Burgos Cathedral, the first Gothic Cathedral to be built in Spain and also one of the richest, was declared a UNESCO World Heritage Site in 1984.
Founded by King Fernando III, The saint, and Bishop D. Mauricio, its construction began in 1221 and inside it houses chapels from the 13th to the 18th centuries where we can admire different architectural styles.
The Chapel of the Constables (15th-16th centuries) stands out, due to its size and great artistic wealth, it looks like a small Cathedral inside the Cathedral. Prestigious artists of the time such as Simón and Francisco de Colonia, Diego de Siloé and Felipe Vigarny worked there.
Other remarkable works are the splendid 16th century Renaissance and Mudejar dome, built by Juan de Vallejo following plans by Juan de Langrés, the Golden Staircase by Diego de Siloé, the Choir Stalls, made by Felipe Virgany and other important artists from the 16th century, the Gothic Cloister and the Museum that has a splendid collection of paintings, as well as Flemish tapestries and goldsmiths.
Since 1921, Rodrigo Díaz de Vivar, the Cid, and his wife Doña Jimena are buried in the transept of the Cathedral. In addition, the dowry contract that Rodrigo grants to his wife Doña Jimena at the time of their marriage and the famous Cid chest are kept in the Cathedral.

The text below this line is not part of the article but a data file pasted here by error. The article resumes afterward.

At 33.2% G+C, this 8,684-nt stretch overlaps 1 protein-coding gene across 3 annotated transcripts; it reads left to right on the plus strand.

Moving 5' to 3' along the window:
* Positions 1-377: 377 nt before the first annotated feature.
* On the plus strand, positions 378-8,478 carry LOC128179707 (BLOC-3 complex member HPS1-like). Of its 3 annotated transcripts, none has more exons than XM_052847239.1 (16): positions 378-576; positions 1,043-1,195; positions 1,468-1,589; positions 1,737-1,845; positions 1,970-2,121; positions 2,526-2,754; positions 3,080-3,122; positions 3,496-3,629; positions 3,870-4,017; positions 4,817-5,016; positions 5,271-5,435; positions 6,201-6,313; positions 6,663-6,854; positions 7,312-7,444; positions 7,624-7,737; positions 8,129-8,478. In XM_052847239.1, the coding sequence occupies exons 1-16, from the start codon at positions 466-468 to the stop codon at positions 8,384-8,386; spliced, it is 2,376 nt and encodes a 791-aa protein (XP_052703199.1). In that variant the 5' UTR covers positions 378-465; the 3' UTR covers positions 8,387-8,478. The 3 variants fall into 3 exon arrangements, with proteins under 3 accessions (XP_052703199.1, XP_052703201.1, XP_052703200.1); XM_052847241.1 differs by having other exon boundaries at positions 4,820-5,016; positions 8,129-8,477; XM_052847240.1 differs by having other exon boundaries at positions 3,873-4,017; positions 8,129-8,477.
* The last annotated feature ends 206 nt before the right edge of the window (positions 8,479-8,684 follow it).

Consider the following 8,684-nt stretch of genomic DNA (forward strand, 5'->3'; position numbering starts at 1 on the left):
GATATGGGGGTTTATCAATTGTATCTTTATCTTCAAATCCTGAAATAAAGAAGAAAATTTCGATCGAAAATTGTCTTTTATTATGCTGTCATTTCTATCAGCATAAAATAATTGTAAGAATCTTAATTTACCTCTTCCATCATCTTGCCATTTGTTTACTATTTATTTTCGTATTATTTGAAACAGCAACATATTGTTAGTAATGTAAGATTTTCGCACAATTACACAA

Inside you can also see a famous figure of a clock, known as Papamoscas, who opens and closes his mouth to give the hours on the dot and that has been in the Cathedral of Burgos for several centuries.
Outside the Cathedral the French Gothic influence of the Cathedrals of Paris, Reims and Amiens can be seen, because the first architects came from France.
The Sarmental and Coronería Gothic doors from the 13th century stand out, and also the Pellejeria door with Renaissance and Plateresque influences from the 16th century, as well as the magnificent spiers of the towers of the main façade made in the 15th century by Juan de Cologne.